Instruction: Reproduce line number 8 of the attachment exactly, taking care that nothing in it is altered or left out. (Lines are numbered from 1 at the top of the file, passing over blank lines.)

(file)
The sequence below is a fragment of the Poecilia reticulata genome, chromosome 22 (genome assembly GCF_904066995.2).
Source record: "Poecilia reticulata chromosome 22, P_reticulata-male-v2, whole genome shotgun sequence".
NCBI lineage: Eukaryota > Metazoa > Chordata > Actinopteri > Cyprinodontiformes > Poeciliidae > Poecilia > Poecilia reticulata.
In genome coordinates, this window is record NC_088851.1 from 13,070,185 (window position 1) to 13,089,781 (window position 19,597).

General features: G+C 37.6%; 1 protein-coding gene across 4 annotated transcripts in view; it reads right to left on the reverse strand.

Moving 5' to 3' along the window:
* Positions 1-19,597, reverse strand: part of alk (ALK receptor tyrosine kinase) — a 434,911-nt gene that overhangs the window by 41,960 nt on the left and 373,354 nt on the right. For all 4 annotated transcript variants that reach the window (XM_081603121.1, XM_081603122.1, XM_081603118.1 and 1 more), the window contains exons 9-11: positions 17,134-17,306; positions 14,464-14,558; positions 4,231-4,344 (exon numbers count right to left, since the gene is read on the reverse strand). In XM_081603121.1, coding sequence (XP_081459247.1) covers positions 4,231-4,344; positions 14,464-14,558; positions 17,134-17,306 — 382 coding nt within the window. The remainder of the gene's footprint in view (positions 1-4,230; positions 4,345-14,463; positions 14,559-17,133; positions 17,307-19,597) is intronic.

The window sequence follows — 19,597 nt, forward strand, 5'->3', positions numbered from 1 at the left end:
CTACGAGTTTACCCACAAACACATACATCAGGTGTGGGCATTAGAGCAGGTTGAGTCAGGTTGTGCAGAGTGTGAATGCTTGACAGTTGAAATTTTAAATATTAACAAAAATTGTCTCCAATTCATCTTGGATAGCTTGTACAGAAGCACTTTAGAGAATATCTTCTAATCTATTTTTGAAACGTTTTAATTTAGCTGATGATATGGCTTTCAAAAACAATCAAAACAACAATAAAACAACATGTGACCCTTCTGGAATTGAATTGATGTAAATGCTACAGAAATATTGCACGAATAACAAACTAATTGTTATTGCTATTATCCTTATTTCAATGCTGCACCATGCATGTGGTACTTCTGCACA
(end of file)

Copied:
The window sequence follows — 19,597 nt, forward strand, 5'->3', positions numbered from 1 at the left end: